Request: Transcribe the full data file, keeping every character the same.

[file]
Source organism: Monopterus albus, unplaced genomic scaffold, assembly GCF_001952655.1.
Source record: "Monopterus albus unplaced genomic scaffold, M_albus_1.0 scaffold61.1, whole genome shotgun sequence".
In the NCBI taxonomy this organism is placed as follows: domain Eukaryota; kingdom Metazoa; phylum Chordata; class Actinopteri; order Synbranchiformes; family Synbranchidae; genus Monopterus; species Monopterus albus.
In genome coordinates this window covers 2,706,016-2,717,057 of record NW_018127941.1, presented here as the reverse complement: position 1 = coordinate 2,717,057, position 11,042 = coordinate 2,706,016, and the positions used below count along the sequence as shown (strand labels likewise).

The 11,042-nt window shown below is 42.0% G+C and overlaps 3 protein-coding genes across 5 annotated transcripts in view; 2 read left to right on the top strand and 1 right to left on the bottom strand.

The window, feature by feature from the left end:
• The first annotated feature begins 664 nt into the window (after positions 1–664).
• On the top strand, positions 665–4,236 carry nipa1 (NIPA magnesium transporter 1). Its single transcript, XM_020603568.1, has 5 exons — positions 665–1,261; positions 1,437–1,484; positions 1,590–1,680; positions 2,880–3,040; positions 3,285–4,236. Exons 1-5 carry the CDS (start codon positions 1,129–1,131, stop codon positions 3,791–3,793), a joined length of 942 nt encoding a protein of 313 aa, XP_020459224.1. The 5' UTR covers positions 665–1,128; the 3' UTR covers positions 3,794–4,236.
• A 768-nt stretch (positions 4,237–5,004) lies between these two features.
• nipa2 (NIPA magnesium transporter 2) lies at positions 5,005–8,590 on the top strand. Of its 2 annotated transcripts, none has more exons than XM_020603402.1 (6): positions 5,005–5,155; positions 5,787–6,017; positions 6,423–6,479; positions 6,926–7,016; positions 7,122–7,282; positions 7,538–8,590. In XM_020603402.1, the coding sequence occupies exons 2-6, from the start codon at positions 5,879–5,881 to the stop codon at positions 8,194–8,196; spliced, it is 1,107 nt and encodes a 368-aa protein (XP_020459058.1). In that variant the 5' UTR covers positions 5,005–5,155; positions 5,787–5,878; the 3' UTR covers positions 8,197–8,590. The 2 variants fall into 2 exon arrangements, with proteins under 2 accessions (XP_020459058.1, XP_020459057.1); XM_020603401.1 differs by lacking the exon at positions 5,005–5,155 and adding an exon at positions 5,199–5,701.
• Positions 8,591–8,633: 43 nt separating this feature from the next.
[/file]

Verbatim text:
Source organism: Monopterus albus, unplaced genomic scaffold, assembly GCF_001952655.1.
Source record: "Monopterus albus unplaced genomic scaffold, M_albus_1.0 scaffold61.1, whole genome shotgun sequence".
In the NCBI taxonomy this organism is placed as follows: domain Eukaryota; kingdom Metazoa; phylum Chordata; class Actinopteri; order Synbranchiformes; family Synbranchidae; genus Monopterus; species Monopterus albus.
In genome coordinates this window covers 2,706,016-2,717,057 of record NW_018127941.1, presented here as the reverse complement: position 1 = coordinate 2,717,057, position 11,042 = coordinate 2,706,016, and the positions used below count along the sequence as shown (strand labels likewise).

The 11,042-nt window shown below is 42.0% G+C and overlaps 3 protein-coding genes across 5 annotated transcripts in view; 2 read left to right on the top strand and 1 right to left on the bottom strand.

The window, feature by feature from the left end:
• The first annotated feature begins 664 nt into the window (after positions 1–664).
• On the top strand, positions 665–4,236 carry nipa1 (NIPA magnesium transporter 1). Its single transcript, XM_020603568.1, has 5 exons — positions 665–1,261; positions 1,437–1,484; positions 1,590–1,680; positions 2,880–3,040; positions 3,285–4,236. Exons 1-5 carry the CDS (start codon positions 1,129–1,131, stop codon positions 3,791–3,793), a joined length of 942 nt encoding a protein of 313 aa, XP_020459224.1. The 5' UTR covers positions 665–1,128; the 3' UTR covers positions 3,794–4,236.
• A 768-nt stretch (positions 4,237–5,004) lies between these two features.
• nipa2 (NIPA magnesium transporter 2) lies at positions 5,005–8,590 on the top strand. Of its 2 annotated transcripts, none has more exons than XM_020603402.1 (6): positions 5,005–5,155; positions 5,787–6,017; positions 6,423–6,479; positions 6,926–7,016; positions 7,122–7,282; positions 7,538–8,590. In XM_020603402.1, the coding sequence occupies exons 2-6, from the start codon at positions 5,879–5,881 to the stop codon at positions 8,194–8,196; spliced, it is 1,107 nt and encodes a 368-aa protein (XP_020459058.1). In that variant the 5' UTR covers positions 5,005–5,155; positions 5,787–5,878; the 3' UTR covers positions 8,197–8,590. The 2 variants fall into 2 exon arrangements, with proteins under 2 accessions (XP_020459058.1, XP_020459057.1); XM_020603401.1 differs by lacking the exon at positions 5,005–5,155 and adding an exon at positions 5,199–5,701.
• Positions 8,591–8,633: 43 nt separating this feature from the next.